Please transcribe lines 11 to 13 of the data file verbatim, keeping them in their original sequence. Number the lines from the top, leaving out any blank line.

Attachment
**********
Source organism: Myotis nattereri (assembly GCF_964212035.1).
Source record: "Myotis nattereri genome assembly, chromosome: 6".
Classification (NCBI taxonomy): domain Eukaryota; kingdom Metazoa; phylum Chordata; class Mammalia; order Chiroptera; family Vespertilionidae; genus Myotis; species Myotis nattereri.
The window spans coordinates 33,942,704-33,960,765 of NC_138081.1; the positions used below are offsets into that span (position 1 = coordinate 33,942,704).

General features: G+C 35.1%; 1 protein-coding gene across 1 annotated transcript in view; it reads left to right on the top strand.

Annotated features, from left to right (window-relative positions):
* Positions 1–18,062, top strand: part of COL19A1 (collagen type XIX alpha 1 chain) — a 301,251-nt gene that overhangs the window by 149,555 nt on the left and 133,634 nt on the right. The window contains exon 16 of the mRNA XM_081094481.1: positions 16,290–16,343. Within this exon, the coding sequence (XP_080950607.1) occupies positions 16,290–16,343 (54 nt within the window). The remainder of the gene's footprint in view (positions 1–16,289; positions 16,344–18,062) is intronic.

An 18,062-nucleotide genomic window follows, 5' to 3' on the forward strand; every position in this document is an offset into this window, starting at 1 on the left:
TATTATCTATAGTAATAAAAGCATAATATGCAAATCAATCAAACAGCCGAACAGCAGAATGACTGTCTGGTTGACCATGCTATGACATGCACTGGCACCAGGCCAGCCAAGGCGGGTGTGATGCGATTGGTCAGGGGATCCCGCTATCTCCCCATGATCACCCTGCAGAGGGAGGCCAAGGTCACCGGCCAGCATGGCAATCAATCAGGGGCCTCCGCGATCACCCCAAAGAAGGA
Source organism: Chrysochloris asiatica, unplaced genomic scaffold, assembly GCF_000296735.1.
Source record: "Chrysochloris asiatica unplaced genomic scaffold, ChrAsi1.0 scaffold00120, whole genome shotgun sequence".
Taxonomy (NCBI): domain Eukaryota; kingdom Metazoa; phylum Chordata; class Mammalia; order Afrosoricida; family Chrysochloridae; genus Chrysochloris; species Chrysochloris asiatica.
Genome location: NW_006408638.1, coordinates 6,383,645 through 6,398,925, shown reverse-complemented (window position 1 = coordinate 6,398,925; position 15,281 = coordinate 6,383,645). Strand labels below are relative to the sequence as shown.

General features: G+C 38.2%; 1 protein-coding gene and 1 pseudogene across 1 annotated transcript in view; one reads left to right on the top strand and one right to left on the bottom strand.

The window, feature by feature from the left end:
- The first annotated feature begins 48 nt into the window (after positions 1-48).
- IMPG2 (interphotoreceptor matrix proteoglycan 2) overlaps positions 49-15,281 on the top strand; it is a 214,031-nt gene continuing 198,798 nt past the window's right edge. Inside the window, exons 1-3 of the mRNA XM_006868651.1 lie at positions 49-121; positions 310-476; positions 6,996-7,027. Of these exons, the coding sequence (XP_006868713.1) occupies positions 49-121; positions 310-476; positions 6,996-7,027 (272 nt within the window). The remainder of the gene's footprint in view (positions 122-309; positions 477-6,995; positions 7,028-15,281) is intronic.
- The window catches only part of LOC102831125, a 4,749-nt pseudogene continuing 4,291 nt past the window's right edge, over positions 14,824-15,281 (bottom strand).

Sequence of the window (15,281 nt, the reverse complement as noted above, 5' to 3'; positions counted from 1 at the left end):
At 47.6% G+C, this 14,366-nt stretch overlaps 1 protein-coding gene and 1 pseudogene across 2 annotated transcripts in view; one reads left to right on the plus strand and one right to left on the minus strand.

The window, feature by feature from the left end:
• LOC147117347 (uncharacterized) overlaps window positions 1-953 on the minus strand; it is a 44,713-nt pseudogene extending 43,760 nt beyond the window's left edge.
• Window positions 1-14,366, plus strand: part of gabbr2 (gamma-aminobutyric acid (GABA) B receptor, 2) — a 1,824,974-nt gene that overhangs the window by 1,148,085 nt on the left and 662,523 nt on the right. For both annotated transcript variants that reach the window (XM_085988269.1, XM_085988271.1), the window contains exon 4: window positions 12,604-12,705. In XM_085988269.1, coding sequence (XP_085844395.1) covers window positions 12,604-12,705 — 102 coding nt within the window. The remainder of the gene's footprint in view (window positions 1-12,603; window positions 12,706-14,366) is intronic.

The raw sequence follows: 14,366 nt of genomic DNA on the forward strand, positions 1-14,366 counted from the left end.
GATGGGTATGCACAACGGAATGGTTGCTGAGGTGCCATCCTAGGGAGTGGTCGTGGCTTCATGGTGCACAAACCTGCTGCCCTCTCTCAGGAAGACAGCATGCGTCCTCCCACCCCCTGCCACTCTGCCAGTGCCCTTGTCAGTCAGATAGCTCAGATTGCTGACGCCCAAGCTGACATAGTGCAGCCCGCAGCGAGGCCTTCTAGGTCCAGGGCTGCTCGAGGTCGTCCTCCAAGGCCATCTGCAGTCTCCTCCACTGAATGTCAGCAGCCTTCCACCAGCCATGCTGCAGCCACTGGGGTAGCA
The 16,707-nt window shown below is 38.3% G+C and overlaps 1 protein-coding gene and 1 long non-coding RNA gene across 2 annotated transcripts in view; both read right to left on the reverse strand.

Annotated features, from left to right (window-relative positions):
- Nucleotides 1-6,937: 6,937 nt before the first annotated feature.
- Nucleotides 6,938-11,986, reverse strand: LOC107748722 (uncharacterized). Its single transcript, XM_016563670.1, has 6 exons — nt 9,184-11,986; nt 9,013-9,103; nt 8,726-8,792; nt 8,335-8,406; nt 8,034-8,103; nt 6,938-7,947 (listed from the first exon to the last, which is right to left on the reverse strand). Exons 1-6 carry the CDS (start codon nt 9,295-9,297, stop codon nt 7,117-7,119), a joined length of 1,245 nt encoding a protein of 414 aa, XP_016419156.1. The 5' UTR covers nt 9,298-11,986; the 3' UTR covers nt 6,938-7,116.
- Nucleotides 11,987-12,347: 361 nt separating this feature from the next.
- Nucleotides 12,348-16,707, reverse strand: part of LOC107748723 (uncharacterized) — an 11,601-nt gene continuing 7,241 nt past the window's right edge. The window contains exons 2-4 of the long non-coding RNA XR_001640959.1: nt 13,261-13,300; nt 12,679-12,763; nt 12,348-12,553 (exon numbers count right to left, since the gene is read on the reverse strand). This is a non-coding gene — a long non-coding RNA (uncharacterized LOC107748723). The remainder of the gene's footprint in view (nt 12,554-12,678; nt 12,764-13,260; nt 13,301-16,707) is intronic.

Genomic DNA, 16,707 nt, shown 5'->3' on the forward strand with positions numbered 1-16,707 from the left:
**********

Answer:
Source record: "Chrysochloris asiatica unplaced genomic scaffold, ChrAsi1.0 scaffold00120, whole genome shotgun sequence".
Taxonomy (NCBI): domain Eukaryota; kingdom Metazoa; phylum Chordata; class Mammalia; order Afrosoricida; family Chrysochloridae; genus Chrysochloris; species Chrysochloris asiatica.
Genome location: NW_006408638.1, coordinates 6,383,645 through 6,398,925, shown reverse-complemented (window position 1 = coordinate 6,398,925; position 15,281 = coordinate 6,383,645). Strand labels below are relative to the sequence as shown.